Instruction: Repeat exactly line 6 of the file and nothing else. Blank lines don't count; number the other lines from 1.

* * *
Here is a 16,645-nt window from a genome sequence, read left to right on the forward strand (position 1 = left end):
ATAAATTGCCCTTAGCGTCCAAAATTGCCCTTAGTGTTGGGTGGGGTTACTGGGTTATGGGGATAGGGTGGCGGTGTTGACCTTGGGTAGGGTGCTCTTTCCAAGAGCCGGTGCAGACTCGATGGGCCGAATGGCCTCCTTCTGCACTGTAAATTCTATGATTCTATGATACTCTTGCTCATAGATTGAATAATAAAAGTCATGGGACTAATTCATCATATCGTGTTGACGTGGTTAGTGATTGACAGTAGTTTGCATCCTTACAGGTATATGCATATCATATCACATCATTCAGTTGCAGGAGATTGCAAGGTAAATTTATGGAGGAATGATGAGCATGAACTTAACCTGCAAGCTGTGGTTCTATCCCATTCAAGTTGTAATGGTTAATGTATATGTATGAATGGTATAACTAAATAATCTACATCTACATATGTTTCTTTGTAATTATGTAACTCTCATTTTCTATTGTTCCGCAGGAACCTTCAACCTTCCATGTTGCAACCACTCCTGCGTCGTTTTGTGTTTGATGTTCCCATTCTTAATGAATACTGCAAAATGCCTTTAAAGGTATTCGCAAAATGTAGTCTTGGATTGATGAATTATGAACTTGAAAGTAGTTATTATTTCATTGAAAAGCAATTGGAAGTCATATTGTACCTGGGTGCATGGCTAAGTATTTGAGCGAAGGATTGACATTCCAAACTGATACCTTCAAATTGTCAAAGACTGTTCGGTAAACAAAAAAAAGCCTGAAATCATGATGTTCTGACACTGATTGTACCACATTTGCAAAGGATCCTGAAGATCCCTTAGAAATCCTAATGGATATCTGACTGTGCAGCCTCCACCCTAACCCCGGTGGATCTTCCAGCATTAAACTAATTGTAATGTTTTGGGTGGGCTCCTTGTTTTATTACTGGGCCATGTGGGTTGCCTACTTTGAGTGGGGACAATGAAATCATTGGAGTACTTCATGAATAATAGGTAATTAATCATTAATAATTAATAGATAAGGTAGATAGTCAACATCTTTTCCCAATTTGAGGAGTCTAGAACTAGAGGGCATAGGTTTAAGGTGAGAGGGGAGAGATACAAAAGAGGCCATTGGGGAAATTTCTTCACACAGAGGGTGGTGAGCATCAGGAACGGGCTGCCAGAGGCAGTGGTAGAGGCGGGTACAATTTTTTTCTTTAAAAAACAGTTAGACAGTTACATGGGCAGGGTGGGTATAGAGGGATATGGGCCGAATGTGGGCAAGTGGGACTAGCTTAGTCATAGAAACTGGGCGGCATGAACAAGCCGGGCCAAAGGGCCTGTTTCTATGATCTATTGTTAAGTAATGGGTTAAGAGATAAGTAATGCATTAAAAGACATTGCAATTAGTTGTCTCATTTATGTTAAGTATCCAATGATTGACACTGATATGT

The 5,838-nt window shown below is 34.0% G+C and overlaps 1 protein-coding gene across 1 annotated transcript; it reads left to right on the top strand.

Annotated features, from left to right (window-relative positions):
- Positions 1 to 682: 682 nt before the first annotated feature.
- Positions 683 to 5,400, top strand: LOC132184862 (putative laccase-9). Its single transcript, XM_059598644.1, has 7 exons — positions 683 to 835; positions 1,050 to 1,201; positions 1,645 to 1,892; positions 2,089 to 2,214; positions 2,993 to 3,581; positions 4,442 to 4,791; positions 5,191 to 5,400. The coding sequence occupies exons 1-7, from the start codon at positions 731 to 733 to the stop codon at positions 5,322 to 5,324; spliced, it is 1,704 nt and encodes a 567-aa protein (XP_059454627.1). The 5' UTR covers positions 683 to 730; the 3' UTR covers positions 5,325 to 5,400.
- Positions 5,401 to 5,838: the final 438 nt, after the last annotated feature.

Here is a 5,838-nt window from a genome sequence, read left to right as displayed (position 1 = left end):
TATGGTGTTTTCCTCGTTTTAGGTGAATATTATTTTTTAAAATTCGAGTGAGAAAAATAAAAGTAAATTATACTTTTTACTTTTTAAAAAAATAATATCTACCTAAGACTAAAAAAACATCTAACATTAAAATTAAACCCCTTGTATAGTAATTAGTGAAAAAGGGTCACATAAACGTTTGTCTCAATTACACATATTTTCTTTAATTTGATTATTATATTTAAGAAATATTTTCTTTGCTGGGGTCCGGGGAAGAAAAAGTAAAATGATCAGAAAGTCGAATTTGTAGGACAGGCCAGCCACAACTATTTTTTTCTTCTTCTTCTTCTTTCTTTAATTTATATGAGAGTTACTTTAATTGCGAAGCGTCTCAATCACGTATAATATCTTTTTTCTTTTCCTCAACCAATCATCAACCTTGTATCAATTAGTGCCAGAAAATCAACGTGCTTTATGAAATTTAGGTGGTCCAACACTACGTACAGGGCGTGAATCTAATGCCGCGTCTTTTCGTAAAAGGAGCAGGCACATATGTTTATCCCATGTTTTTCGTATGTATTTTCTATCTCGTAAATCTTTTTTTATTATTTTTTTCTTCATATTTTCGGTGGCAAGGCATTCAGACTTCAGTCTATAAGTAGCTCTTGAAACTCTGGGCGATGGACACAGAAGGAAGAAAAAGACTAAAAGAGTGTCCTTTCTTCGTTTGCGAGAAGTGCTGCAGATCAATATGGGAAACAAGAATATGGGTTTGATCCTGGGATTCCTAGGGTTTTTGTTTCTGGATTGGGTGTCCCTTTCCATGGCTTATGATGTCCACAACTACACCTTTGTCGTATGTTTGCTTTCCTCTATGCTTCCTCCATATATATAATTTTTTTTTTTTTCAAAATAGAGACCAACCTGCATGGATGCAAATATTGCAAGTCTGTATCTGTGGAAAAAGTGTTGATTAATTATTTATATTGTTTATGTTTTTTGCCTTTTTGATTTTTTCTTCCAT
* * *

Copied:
- Positions 683 to 5,400, top strand: LOC132184862 (putative laccase-9). Its single transcript, XM_059598644.1, has 7 exons — positions 683 to 835; positions 1,050 to 1,201; positions 1,645 to 1,892; positions 2,089 to 2,214; positions 2,993 to 3,581; positions 4,442 to 4,791; positions 5,191 to 5,400. The coding sequence occupies exons 1-7, from the start codon at positions 731 to 733 to the stop codon at positions 5,322 to 5,324; spliced, it is 1,704 nt and encodes a 567-aa protein (XP_059454627.1). The 5' UTR covers positions 683 to 730; the 3' UTR covers positions 5,325 to 5,400.